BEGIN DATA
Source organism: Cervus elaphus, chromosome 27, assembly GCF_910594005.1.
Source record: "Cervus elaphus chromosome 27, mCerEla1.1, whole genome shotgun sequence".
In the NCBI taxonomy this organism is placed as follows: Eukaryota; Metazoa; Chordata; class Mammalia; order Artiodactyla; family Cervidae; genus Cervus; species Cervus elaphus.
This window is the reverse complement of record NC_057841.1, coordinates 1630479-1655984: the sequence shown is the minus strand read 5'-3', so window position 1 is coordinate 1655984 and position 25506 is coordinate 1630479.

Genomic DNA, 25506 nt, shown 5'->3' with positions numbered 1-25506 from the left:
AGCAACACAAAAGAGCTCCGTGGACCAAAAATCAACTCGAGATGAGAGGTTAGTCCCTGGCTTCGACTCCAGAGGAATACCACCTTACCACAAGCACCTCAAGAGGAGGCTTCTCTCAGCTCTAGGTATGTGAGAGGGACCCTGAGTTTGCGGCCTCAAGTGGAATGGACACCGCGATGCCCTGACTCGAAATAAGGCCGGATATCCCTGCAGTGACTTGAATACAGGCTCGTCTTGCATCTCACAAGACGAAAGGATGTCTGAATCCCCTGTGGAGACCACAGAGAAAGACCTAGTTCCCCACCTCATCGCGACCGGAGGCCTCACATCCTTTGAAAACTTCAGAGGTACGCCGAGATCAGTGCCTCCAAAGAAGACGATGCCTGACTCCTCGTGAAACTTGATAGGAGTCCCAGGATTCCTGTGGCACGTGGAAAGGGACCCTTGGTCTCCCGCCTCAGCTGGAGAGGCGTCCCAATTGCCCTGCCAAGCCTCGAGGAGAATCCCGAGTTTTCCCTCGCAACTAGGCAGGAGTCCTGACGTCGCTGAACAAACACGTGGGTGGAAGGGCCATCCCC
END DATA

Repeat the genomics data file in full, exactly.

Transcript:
Source organism: Cervus elaphus, chromosome 27, assembly GCF_910594005.1.
Source record: "Cervus elaphus chromosome 27, mCerEla1.1, whole genome shotgun sequence".
In the NCBI taxonomy this organism is placed as follows: Eukaryota; Metazoa; Chordata; class Mammalia; order Artiodactyla; family Cervidae; genus Cervus; species Cervus elaphus.
This window is the reverse complement of record NC_057841.1, coordinates 1630479-1655984: the sequence shown is the minus strand read 5'-3', so window position 1 is coordinate 1655984 and position 25506 is coordinate 1630479.

Genomic DNA, 25506 nt, shown 5'->3' with positions numbered 1-25506 from the left:
AGCAACACAAAAGAGCTCCGTGGACCAAAAATCAACTCGAGATGAGAGGTTAGTCCCTGGCTTCGACTCCAGAGGAATACCACCTTACCACAAGCACCTCAAGAGGAGGCTTCTCTCAGCTCTAGGTATGTGAGAGGGACCCTGAGTTTGCGGCCTCAAGTGGAATGGACACCGCGATGCCCTGACTCGAAATAAGGCCGGATATCCCTGCAGTGACTTGAATACAGGCTCGTCTTGCATCTCACAAGACGAAAGGATGTCTGAATCCCCTGTGGAGACCACAGAGAAAGACCTAGTTCCCCACCTCATCGCGACCGGAGGCCTCACATCCTTTGAAAACTTCAGAGGTACGCCGAGATCAGTGCCTCCAAAGAAGACGATGCCTGACTCCTCGTGAAACTTGATAGGAGTCCCAGGATTCCTGTGGCACGTGGAAAGGGACCCTTGGTCTCCCGCCTCAGCTGGAGAGGCGTCCCAATTGCCCTGCCAAGCCTCGAGGAGAATCCCGAGTTTTCCCTCGCAACTAGGCAGGAGTCCTGACGTCGCTGAACAAACACGTGGGTGGAAGGGCCATCCCC